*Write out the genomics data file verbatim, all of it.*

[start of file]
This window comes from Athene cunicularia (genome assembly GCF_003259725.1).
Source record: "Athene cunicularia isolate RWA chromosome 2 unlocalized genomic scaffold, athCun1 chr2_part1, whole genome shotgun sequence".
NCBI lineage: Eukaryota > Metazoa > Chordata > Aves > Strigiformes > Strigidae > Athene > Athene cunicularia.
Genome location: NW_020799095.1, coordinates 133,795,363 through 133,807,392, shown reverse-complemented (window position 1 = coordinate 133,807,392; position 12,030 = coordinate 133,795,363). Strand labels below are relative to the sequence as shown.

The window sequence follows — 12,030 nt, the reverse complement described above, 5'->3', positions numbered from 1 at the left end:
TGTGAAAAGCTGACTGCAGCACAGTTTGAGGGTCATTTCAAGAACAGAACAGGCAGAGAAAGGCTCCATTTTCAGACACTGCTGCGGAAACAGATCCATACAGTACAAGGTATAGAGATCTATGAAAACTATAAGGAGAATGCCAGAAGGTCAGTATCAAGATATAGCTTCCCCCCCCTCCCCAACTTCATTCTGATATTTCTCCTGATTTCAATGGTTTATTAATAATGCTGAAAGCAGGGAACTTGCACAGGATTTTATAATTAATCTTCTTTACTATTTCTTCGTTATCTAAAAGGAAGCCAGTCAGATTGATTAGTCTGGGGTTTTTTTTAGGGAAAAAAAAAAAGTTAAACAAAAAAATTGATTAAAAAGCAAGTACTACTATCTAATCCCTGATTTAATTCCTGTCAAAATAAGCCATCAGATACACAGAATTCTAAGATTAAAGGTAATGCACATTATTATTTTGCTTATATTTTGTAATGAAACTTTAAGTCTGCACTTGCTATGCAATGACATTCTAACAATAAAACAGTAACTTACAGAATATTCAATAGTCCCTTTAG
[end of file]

This window comes from Athene cunicularia (genome assembly GCF_003259725.1).
Source record: "Athene cunicularia isolate RWA chromosome 2 unlocalized genomic scaffold, athCun1 chr2_part1, whole genome shotgun sequence".
NCBI lineage: Eukaryota > Metazoa > Chordata > Aves > Strigiformes > Strigidae > Athene > Athene cunicularia.
Genome location: NW_020799095.1, coordinates 133,795,363 through 133,807,392, shown reverse-complemented (window position 1 = coordinate 133,807,392; position 12,030 = coordinate 133,795,363). Strand labels below are relative to the sequence as shown.

The window sequence follows — 12,030 nt, the reverse complement described above, 5'->3', positions numbered from 1 at the left end:
TGTGAAAAGCTGACTGCAGCACAGTTTGAGGGTCATTTCAAGAACAGAACAGGCAGAGAAAGGCTCCATTTTCAGACACTGCTGCGGAAACAGATCCATACAGTACAAGGTATAGAGATCTATGAAAACTATAAGGAGAATGCCAGAAGGTCAGTATCAAGATATAGCTTCCCCCCCCTCCCCAACTTCATTCTGATATTTCTCCTGATTTCAATGGTTTATTAATAATGCTGAAAGCAGGGAACTTGCACAGGATTTTATAATTAATCTTCTTTACTATTTCTTCGTTATCTAAAAGGAAGCCAGTCAGATTGATTAGTCTGGGGTTTTTTTTAGGGAAAAAAAAAAAGTTAAACAAAAAAATTGATTAAAAAGCAAGTACTACTATCTAATCCCTGATTTAATTCCTGTCAAAATAAGCCATCAGATACACAGAATTCTAAGATTAAAGGTAATGCACATTATTATTTTGCTTATATTTTGTAATGAAACTTTAAGTCTGCACTTGCTATGCAATGACATTCTAACAATAAAACAGTAACTTACAGAATATTCAATAGTCCCTTTAG